Wouldn't a better approach be a way to customize the type of the module? That would allow people to define behavior for almost anything (__call__, __getattr__, __setattr__, __dir__, various operators etc). This question shouldn't exist "why can't I customize behavior X in a module when I can do it for a class". Why go half-way.


Thanks,
-- Ionel
Cristian Mărieș, http://blog.ionelmc.ro

On Sun, Sep 10, 2017 at 9:48 PM, Ivan Levkivskyi <levkivskyi@gmail.com> wrote:
I have written a short PEP as a complement/alternative to PEP 549.
I will be grateful for comments and suggestions. The PEP should
appear online soon.

--
Ivan

***********************************************************

PEP: 562
Title: Module __getattr__
Author: Ivan Levkivskyi <levkivskyi@gmail.com>
Status: Draft
Type: Standards Track
Content-Type: text/x-rst
Created: 09-Sep-2017
Python-Version: 3.7
Post-History: 09-Sep-2017


Abstract
========

It is proposed to support ``__getattr__`` function defined on modules to
provide basic customization of module attribute access.


Rationale
=========

It is sometimes convenient to customize or otherwise have control over
access to module attributes. A typical example is managing deprecation
warnings. Typical workarounds are assigning ``__class__`` of a module object
to a custom subclass of ``types.ModuleType`` or substituting ``sys.modules``
item with a custom wrapper instance. It would be convenient to simplify this
procedure by recognizing ``__getattr__`` defined directly in a module that
would act like a normal ``__getattr__`` method, except that it will be defined
on module *instances*. For example::

  # lib.py

  from warnings import warn

  deprecated_names = ["old_function", ...]

  def _deprecated_old_function(arg, other):
      ...

  def __getattr__(name):
      if name in deprecated_names:
          warn(f"{name} is deprecated", DeprecationWarning)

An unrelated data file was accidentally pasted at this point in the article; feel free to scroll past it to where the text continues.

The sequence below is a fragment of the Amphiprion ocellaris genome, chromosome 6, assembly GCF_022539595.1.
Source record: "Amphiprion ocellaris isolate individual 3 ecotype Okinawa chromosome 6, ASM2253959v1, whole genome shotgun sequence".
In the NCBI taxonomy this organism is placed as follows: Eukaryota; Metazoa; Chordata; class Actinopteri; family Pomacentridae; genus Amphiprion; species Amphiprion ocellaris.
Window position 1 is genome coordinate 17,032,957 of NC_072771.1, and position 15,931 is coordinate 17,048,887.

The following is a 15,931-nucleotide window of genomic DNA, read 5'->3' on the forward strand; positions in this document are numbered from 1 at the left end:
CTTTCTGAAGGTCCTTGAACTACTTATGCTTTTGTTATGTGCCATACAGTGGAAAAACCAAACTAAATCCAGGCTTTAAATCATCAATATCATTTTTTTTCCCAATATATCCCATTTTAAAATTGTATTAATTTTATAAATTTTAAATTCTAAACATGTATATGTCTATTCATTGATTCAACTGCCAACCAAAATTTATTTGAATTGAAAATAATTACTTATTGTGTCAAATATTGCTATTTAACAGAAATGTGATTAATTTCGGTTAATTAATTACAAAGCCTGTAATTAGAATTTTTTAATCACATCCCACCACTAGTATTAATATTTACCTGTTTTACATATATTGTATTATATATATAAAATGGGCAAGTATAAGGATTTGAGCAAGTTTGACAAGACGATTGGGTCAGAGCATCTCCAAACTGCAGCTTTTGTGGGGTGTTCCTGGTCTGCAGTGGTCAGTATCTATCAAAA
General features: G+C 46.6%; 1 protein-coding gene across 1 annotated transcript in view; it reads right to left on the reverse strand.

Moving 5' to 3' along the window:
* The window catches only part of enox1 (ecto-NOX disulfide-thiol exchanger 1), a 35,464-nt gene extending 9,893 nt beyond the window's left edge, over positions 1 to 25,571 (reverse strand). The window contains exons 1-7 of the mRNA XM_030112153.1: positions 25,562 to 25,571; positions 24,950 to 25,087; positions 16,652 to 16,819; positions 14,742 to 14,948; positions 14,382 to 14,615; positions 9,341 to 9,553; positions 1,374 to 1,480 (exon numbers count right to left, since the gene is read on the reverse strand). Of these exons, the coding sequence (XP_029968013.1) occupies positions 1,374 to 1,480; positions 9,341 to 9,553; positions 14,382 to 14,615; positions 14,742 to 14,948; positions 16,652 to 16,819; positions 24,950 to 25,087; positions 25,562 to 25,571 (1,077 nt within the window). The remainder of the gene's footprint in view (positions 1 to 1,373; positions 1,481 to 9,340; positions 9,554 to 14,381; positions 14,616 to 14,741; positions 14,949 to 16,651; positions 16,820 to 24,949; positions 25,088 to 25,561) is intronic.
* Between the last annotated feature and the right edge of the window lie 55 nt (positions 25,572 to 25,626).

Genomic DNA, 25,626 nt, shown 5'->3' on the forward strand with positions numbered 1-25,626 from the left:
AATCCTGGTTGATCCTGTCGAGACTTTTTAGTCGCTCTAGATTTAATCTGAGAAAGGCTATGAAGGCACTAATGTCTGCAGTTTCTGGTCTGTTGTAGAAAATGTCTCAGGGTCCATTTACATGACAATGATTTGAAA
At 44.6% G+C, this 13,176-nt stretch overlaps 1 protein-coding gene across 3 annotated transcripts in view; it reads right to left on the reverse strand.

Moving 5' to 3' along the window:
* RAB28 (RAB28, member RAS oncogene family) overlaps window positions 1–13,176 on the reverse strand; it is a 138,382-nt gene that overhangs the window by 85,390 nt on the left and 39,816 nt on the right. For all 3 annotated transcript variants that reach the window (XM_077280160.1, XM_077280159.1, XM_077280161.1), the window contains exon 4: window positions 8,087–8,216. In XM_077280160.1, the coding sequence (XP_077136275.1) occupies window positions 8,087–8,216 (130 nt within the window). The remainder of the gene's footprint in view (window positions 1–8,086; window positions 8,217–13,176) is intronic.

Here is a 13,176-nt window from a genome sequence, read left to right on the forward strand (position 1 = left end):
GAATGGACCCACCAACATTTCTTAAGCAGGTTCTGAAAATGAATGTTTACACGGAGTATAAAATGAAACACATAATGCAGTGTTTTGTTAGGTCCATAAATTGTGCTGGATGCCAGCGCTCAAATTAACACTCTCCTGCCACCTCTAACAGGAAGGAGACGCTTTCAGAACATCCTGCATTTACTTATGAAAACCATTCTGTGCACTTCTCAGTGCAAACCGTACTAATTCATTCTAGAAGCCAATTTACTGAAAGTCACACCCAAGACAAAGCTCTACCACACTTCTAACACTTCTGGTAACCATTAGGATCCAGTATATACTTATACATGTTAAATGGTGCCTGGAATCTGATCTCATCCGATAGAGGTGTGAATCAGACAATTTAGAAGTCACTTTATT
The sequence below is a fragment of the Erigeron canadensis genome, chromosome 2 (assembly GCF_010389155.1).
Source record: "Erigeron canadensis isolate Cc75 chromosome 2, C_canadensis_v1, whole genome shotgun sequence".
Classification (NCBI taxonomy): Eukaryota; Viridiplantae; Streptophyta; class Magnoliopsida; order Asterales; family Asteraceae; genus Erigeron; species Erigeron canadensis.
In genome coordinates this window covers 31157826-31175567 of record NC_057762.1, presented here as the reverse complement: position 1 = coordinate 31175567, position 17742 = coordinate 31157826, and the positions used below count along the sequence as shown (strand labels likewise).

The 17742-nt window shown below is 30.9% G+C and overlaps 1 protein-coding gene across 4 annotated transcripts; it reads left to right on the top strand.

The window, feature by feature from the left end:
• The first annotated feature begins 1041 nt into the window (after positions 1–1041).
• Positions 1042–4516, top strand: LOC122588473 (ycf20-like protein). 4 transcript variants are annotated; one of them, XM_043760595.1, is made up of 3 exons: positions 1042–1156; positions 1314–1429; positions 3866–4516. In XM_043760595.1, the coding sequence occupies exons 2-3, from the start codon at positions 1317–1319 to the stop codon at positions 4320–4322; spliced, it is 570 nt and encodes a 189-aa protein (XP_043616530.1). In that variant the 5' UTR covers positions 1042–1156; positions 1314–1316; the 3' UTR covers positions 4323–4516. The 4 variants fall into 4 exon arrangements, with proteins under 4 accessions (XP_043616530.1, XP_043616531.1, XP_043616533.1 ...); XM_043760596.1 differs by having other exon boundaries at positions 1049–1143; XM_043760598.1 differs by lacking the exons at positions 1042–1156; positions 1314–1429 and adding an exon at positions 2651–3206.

return globals()[f"_deprecated_{name}"]
      raise AttributeError(f"module {__name__} has no attribute {name}")

  # main.py

  from lib import old_function  # Works, but emits the warning

There is a related proposal PEP 549 that proposes to support instance
properties for a similar functionality. The difference is this PEP proposes
a faster and simpler mechanism, but provides more basic customization.
An additional motivation for this proposal is that PEP 484 already defines
the use of module ``__getattr__`` for this purpose in Python stub files,
see [1]_.


Specification
=============

The ``__getattr__`` function at the module level should accept one argument
which is a name of an attribute and return the computed value or raise
an ``AttributeError``::

  def __getattr__(name: str) -> Any: ...

This function will be called only if ``name`` is not found in the module
through the normal attribute lookup.

The reference implementation for this PEP can be found in [2]_.


Backwards compatibility and impact on performance
=================================================

This PEP may break code that uses module level (global) name ``__getattr__``.
The performance implications of this PEP are minimal, since ``__getattr__``
is called only for missing attributes.


References
==========

.. [1] PEP 484 section about ``__getattr__`` in stub files
   (https://www.python.org/dev/peps/pep-0484/#stub-files)

.. [2] The reference implementation
   (https://github.com/ilevkivskyi/cpython/pull/3/files)


Copyright
=========

This document has been placed in the public domain.

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